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The LightWave Render Farm

Running Screamernet II on Mac OS X By David Todman
So here it is--a comprehensive tutorial about using ScreamerNet II running under Mac OSX. This tutorial was developed using LightWave 7.5 running on OS X (10.2.3). With previous versions of Jaguar (10.2 to 10.2.2) a bug reared its ugly head that caused ScreamerNet to "break." Therefore you must install OS X 10.2.3 or later in order to guarantee success with this tutorial.

In this tutorial, we'll be dealing with a simple, hypothetical network configuration, the basics of which are shown in fig 1.1. The term "Host" refers to a computer you designate as your main controller, usually the principle workstation in your setup. "Nodes" are satellite computers, connected via Ethernet to your Host, whose processor power you'll be utilizing for the purposes of network rendering.

Fig. 1.1--This is the network setup used for our tutorial.
Exactly the same principles would apply to a network using more or fewer 'Nodes.'

Our Hypothetical Project
Our hypothetical Content Folder is called [the-worm] and is located on our Host computer. All our Images, Objects and Scene files lie directly within this folder. We strongly recommend you create your own simple project folder, with a very simple scene file correctly pathed for saving within LightWave. It will help you test ScreamerNet (LWSN) a little later.

Fig. 1.2 shows where [the-worm] is located within a disk partition on our Host (called a "Volume" in network lingo). This Volume is a top-level directory which we've given a unique name on our network [WOA_System]. It's a good idea to break down your directory structure logically like this, as it becomes invaluable a little later when we come to re-writing LightWave's CommandLine Files.

Fig. 1.2--This shows the location of a Content Directory [the-worm] used for this tutorial.

Unique naming of your Host computer's partition(s) is also a very good idea.Later we'll see that LWSN (ScreamerNet) cannot directly distinguish betweena local Volume called, say [HardDisk], and a Volume it sees across the network,also called [HardDisk]. This can lead to some confusing behavior!

OK, finally for the introduction, a breakdown of what we'll be tackling during this tutorial and why. It should help clear your head a little before the real mindf**k begins!

Tutorial Breakdown
Concepts: A very brief description of the workflow involved in our method of network rendering. If it seems confusing at this stage don't worry, we'll gradually build up the amount of detail as the tutorial progresses.

Config Paths: How to successfully move your Config files (Preferences) for LightWave applications. This is a great way to get to grips with concepts important to network rendering and should also improve your general LightWave workflow.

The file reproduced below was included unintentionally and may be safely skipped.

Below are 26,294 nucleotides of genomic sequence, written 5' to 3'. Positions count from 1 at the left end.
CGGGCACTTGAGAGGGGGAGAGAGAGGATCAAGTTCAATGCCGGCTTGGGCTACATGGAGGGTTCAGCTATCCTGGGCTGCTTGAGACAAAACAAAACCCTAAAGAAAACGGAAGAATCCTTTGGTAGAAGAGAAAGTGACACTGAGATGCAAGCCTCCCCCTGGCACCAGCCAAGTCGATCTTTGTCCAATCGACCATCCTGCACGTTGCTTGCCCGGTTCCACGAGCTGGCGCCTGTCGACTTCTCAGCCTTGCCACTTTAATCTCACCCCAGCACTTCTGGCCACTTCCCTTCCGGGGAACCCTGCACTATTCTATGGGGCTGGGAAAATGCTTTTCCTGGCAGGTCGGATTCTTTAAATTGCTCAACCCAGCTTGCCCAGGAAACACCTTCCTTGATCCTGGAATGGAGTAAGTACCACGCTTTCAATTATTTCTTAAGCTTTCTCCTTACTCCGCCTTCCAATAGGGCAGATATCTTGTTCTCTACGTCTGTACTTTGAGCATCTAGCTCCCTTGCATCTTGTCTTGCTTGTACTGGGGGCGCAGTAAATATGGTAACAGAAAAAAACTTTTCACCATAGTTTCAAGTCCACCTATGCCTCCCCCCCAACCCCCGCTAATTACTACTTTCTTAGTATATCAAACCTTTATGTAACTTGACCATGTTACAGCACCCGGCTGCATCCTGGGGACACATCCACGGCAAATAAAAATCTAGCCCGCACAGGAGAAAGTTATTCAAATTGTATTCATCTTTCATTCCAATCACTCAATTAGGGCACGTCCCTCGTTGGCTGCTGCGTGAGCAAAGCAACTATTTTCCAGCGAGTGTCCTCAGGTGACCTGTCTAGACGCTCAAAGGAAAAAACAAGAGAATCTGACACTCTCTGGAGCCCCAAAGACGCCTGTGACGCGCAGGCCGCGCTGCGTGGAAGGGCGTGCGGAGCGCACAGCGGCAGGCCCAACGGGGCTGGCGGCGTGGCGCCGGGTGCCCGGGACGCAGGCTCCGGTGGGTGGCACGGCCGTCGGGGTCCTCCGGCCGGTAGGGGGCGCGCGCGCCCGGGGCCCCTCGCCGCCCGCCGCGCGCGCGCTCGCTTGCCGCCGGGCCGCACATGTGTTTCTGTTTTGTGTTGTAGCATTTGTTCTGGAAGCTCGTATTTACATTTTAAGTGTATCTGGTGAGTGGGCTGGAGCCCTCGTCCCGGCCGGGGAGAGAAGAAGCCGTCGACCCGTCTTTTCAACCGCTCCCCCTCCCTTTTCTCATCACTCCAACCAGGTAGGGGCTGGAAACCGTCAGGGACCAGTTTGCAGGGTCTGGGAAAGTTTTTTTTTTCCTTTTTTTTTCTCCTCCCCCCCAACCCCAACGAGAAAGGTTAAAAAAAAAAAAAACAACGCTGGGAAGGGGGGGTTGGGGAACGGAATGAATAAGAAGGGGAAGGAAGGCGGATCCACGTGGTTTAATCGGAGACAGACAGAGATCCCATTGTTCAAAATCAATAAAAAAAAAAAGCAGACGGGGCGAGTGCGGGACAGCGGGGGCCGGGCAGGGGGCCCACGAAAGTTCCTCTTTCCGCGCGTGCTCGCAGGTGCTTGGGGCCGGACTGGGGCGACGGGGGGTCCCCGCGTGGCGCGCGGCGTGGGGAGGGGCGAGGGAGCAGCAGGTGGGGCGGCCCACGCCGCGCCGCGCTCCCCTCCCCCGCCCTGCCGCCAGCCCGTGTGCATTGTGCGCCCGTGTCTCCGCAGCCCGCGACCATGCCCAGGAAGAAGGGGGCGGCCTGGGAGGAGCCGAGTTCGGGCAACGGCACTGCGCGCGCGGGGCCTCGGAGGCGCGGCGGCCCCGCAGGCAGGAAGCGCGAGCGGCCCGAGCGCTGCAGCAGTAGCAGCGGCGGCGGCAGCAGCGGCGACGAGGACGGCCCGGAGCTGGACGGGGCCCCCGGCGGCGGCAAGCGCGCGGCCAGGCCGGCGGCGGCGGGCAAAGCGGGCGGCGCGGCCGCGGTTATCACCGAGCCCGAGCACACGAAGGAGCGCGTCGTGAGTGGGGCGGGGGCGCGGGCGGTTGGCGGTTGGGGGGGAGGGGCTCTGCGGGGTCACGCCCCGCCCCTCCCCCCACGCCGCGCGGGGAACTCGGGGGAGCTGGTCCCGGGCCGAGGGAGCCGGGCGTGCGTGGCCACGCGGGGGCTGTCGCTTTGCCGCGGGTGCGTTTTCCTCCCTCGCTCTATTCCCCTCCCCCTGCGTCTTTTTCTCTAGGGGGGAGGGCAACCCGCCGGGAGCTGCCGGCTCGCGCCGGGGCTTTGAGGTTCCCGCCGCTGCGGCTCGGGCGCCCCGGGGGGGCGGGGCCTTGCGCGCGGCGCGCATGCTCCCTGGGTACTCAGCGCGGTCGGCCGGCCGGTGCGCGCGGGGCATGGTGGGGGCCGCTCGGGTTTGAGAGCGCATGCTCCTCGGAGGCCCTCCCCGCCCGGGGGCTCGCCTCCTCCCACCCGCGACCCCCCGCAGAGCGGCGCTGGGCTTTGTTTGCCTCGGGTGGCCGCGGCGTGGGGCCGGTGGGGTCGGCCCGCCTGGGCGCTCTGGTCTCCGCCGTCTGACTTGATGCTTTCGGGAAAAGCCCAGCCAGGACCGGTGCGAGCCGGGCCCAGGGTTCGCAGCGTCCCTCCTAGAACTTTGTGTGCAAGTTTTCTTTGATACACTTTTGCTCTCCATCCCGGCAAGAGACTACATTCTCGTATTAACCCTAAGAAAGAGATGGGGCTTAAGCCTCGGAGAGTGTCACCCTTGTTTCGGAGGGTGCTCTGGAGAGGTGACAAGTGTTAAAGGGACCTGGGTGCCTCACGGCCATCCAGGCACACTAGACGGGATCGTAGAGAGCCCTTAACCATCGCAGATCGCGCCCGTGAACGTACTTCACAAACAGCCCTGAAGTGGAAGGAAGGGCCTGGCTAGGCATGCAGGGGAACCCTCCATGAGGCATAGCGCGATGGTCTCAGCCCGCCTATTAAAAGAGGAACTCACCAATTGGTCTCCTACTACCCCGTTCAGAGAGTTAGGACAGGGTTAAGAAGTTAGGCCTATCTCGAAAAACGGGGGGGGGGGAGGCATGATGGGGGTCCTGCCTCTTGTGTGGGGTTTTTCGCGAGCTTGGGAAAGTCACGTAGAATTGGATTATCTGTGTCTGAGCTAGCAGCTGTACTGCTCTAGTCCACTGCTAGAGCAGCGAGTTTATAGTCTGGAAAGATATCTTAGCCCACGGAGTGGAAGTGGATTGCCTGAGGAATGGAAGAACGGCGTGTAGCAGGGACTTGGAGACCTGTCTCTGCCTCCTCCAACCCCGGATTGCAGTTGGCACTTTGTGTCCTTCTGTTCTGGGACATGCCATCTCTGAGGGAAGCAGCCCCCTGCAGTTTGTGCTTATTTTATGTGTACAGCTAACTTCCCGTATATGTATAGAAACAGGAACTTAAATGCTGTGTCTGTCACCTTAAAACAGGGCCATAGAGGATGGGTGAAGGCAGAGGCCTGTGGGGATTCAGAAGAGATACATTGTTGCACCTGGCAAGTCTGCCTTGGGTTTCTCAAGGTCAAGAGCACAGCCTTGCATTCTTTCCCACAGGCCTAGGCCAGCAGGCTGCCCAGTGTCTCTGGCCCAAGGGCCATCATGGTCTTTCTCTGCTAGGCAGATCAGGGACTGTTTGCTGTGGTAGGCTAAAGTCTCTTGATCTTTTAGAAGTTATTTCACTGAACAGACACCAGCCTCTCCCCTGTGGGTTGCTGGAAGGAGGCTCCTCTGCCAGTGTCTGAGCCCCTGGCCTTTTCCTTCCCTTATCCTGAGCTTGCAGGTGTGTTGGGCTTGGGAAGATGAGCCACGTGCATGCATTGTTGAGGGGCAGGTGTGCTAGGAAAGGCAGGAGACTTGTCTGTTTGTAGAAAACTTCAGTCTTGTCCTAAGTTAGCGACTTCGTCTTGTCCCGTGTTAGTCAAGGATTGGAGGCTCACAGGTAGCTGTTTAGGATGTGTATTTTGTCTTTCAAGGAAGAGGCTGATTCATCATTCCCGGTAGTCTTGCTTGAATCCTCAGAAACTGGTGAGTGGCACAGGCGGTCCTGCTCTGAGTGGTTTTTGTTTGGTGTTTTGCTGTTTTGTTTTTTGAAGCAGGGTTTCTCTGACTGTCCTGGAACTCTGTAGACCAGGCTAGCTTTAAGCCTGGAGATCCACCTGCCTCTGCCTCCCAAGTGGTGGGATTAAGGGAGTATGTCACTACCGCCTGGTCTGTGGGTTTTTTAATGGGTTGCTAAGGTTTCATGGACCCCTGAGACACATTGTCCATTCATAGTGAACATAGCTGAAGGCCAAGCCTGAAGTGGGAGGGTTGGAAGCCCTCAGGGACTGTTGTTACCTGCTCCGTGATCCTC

LWSN Host Setup: Setting up your main controller machine (Host) ready for network rendering. We'll be looking at both the system side (file sharing and networking) as well as the application side (creating a re-useable setup for LWSN and giving you a solid understanding of the concepts involved).

LWSN Node Setup: Setting up a single Node machine quickly and efficiently. There's really not much work involved here. We'll show you how to get the networking side of things working correctly and give you a good understanding of what tasks the Node must undertake. Once this is done, you'll simply duplicate the process for all Nodes on your network.

Rendering: We'll be able to start rendering, which means the hard work is done. Most of the slog comes in setting up LWSN for the first time and so once you have scenes rendering successfully, you can kick back and watch the frames arrive!

Troubleshooting: Finally, we've created a section that tackles some of the most common queries and problems confronted when using LWSN. This is done on a Problem--Solution basis.

Let's just briefly outline the concepts behind network rendering in this tutorial.

The program LWSN is the basis for network rendering using LightWave. You cannot simply do it from within LightWave Layout. You'll find LWSN within the [Programs] folder of your LightWave installation.

LWSN needs to know the location of two things in order to work correctly:

  • LightWave's Preference file, often referred to as a Config File.
  • The Content Directory from which you wish to render. In this tutorial we're working with a Content Directory called [the-worm] inside which all our Images, Objects and Scenes are located.

We tell LWSN where these two items are located by correctly formatting a document called LWSN CmdLine. You'll find an original of this file in the [Programs] folder of your LightWave installation.

Each Node machine will run its own instance of LWSN, with its own slightly different version of the LWSN CmdLine telling it what to do. All these instances will be located on the Host and will be run, across the network, from each Node. This is the principle behind this method of network rendering.

Fig. 2.1--The program LWSN (ScreamerNet) uses its CmdLine file to find out the location of
LightWave's Preferences and your current Content Directory.

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